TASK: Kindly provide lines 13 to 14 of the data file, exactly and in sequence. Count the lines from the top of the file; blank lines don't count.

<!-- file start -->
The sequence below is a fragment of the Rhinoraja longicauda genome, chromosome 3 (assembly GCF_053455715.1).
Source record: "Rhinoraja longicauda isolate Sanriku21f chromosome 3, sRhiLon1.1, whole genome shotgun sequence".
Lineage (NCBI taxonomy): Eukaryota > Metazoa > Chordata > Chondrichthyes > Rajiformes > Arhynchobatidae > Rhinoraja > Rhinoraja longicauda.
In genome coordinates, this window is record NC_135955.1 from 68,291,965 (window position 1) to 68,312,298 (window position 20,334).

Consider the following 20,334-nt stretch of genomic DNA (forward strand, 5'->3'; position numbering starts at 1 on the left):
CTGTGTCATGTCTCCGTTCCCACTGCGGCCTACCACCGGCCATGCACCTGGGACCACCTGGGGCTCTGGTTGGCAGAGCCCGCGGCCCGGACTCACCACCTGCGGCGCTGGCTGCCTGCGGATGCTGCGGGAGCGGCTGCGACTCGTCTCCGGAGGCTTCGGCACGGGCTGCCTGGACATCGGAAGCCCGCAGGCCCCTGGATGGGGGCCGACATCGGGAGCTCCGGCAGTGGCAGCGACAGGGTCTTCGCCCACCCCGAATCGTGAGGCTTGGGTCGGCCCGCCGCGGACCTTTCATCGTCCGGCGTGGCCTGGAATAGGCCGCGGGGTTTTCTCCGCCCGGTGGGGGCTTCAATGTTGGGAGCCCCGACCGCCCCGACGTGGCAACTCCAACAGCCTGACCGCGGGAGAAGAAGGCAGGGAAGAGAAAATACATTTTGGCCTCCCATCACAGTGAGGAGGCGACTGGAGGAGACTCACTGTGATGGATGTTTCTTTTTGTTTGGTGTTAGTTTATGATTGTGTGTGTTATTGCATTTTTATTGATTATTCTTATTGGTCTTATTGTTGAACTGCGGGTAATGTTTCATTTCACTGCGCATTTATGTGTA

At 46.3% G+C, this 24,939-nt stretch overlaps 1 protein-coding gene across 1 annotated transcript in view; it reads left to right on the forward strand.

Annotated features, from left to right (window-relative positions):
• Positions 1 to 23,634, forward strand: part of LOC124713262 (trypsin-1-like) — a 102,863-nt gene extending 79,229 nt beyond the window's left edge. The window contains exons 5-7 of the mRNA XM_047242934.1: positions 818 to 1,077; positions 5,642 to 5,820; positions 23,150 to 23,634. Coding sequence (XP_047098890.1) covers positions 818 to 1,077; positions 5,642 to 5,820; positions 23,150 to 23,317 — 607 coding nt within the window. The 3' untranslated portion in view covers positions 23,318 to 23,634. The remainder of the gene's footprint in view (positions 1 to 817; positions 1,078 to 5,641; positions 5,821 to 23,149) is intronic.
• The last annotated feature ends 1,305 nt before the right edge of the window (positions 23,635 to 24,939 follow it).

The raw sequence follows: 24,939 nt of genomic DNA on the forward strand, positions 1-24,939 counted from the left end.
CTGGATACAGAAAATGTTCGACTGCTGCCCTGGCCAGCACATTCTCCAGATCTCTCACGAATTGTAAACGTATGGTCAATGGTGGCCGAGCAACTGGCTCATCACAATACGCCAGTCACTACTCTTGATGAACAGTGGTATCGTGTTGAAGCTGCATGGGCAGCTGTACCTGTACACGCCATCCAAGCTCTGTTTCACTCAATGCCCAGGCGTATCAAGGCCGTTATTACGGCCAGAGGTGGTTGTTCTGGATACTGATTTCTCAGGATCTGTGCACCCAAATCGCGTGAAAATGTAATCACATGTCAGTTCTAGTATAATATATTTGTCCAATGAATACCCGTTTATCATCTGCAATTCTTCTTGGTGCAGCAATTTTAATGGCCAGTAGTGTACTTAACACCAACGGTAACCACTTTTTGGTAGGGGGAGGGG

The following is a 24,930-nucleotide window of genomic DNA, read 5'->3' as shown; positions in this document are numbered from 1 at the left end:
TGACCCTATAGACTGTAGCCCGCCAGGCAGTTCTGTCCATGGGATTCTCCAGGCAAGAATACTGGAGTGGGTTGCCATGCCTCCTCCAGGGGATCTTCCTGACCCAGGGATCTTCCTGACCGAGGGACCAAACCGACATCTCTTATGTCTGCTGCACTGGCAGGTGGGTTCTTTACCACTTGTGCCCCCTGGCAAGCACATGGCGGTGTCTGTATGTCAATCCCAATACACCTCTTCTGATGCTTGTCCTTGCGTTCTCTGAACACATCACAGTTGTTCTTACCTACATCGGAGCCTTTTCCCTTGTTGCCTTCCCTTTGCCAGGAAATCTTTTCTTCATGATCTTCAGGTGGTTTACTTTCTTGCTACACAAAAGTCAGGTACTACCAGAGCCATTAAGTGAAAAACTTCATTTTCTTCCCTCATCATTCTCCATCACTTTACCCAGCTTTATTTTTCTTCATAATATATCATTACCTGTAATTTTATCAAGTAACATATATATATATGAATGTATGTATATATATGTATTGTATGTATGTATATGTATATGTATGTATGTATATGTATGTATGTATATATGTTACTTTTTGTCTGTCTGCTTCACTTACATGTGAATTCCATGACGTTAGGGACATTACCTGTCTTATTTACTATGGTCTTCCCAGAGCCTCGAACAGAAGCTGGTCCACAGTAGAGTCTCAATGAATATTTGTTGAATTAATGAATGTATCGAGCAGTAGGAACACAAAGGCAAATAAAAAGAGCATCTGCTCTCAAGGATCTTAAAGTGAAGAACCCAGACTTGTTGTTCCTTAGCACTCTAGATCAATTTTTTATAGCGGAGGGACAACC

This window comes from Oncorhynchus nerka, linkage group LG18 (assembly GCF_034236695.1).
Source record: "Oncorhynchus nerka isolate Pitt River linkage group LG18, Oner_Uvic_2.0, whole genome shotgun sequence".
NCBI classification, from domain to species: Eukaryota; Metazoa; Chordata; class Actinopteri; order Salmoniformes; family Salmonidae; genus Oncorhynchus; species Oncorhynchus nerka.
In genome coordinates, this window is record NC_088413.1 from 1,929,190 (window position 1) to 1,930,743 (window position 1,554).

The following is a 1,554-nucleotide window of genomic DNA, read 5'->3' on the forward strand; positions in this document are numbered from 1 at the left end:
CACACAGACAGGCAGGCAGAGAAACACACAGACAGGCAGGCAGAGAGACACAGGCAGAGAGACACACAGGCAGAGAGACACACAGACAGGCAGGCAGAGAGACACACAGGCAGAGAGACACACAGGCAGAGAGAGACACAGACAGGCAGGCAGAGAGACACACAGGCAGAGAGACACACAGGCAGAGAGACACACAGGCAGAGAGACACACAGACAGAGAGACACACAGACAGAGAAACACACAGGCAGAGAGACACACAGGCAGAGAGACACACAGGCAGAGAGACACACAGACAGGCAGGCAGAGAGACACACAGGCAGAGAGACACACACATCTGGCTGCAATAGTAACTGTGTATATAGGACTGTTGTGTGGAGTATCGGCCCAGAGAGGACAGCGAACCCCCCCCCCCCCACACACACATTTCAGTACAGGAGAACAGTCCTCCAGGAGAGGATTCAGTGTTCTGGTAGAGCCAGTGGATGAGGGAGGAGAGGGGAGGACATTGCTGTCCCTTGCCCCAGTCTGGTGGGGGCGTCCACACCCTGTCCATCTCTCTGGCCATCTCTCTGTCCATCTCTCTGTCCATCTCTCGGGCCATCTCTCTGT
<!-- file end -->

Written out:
The following is a 24,930-nucleotide window of genomic DNA, read 5'->3' as shown; positions in this document are numbered from 1 at the left end:
TGACCCTATAGACTGTAGCCCGCCAGGCAGTTCTGTCCATGGGATTCTCCAGGCAAGAATACTGGAGTGGGTTGCCATGCCTCCTCCAGGGGATCTTCCTGACCCAGGGATCTTCCTGACCGAGGGACCAAACCGACATCTCTTATGTCTGCTGCACTGGCAGGTGGGTTCTTTACCACTTGTGCCCCCTGGCAAGCACATGGCGGTGTCTGTATGTCAATCCCAATACACCTCTTCTGATGCTTGTCCTTGCGTTCTCTGAACACATCACAGTTGTTCTTACCTACATCGGAGCCTTTTCCCTTGTTGCCTTCCCTTTGCCAGGAAATCTTTTCTTCATGATCTTCAGGTGGTTTACTTTCTTGCTACACAAAAGTCAGGTACTACCAGAGCCATTAAGTGAAAAACTTCATTTTCTTCCCTCATCATTCTCCATCACTTTACCCAGCTTTATTTTTCTTCATAATATATCATTACCTGTAATTTTATCAAGTAACATATATATATATGAATGTATGTATATATATGTATTGTATGTATGTATATGTATATGTATGTATGTATATGTATGTATGTATATATGTTACTTTTTGTCTGTCTGCTTCACTTACATGTGAATTCCATGACGTTAGGGACATTACCTGTCTTATTTACTATGGTCTTCCCAGAGCCTCGAACAGAAGCTGGTCCACAGTAGAGTCTCAATGAATATTTGTTGAATTAATGAATGTATCGAGCAGTAGGAACACAAAGGCAAATAAAAAGAGCATCTGCTCTCAAGGATCTTAAAGTGAAGAACCCAGACTTGTTGTTCCTTAGCACTCTAGATCAATTTTTTATAGCGGAGGGACAACC